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Liberty State Park
On the New York Harbor, less than 2,000 feet from the Statue of Liberty, Liberty State Park has served a vital role in the development of New Jersey's metropolitan region and the history of the nation.
During the 19th and early 20th centuries the area that is now Liberty State Park was a major waterfront industrial area with an extensive freight and passenger transportation network. This network became the lifeline of New York City and the harbor area. The heart of this transportation network was the Central Railroad of New Jersey Terminal (CRRNJ), located in the northern portion of the park. The CRRNJ Terminal stands with the Statue of Liberty and Ellis Island to unfold one of this nation's most dramatic stories: the immigration of northern, southern, and eastern Europeans into the United States. After being greeted by the Statue of Liberty and processed at Ellis Island, these immigrants purchased tickets and boarded trains, at the CRRNJ Terminal, that took them to their new homes throughout the United States. The Terminal served these immigrants as the gateway to the realization of their hopes and dreams of a new life in America.
Today, Liberty State Park continues to serve a vital role in the New York Harbor area. As the railroads and industry declined, the land was abandoned and became a desolate dump site. With the development of Liberty State Park came a renaissance of the waterfront. Land with decaying buildings, overgrown tracks and piles of debris was transformed into a modern urban state park. The park was formerly opened on Flag Day, June 14, 1976, as New Jersey's bicentennial gift to the nation. Most of this 1,122 acre park is open space with approximately 300 acres developed for public recreation.
Morris Pesin's Legendary Canoe
On the foggy, drizzly morning Of June 13,1958, Morris Pesin (1911-1992) made his historic 8 minute canoe trip to the Statue of Liberty with a Jersey Journal reporter to dramatize the close proximity of the Jersey City shoreline to Miss. Liberty. The newspaper story focused public attention on his ideas of public access from New Jersey to the Statue and of an open space family park rising up from the waterfront wasteland of decaying piers and abandoned railroad yards. Morris repeated the canoe trip on October 28,1961, the Statue's 75th birthday.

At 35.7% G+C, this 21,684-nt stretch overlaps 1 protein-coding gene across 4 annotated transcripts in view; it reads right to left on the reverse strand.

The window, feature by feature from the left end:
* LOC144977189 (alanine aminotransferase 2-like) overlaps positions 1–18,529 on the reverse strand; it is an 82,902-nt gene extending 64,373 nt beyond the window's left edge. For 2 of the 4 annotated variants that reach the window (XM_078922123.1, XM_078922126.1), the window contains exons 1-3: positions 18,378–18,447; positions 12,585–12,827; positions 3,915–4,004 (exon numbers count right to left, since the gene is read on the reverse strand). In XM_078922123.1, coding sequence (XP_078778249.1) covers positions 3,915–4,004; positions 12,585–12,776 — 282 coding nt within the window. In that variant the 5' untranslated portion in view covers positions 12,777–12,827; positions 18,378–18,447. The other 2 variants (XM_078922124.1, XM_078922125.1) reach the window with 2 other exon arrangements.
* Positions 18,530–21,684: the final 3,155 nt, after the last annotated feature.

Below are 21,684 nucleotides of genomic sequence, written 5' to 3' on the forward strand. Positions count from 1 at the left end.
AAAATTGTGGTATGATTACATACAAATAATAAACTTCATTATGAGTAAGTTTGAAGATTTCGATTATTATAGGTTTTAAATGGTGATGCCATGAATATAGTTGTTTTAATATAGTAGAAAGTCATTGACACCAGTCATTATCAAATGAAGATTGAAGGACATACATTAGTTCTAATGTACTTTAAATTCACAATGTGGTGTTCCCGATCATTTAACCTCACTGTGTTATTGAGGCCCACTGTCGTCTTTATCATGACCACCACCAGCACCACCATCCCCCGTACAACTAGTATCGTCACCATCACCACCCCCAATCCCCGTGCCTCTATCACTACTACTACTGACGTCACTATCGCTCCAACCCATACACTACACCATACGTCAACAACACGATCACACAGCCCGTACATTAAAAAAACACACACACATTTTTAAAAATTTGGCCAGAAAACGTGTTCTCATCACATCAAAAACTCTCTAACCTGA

Morris Pesin, known as the 'father" of Liberty State Park, spent 18 years spearheading the crusade to create this urban state park, which opened in America's Bicentennial year on June 14,1976. He then continued to work with other park advocates for 16 years to guide the park's progress as a free and green park for people of all backgrounds to enjoy, within view of the Statue of Liberty and Ellis Island.
A year before his canoe trip, Morris and his wife Ethel had arrived on Liberty Island from his hometown of Jersey City with their two children, after a frustrating three hour trip which included a Holland Tunnel traffic jam and a long wait in line for the Circle Line ferry in Manhattan. He looked to the west and was struck by two things. One was that the Statue was very close to Jersey City, and the other was that the desolate waterfront was a shameful background for the sacred Miss. Liberty.
A few days
after the 1958 canoe trip, he stated to the Jersey City Commission (the
forerunner of the City Council) "we have here at our doorstep, America's
greatest shrine - the Statue of Liberty - and we have failed to realize its
The plaque in the nearby Visitor Center leads, "A tribute to Morris Pesin whose imagination, dedication, and perseverance were prime factors in making the dream of Liberty State Park a reality." In 1985, President Ronald Reagan presented Morris with the Volunteer Action Award at a White House ceremony.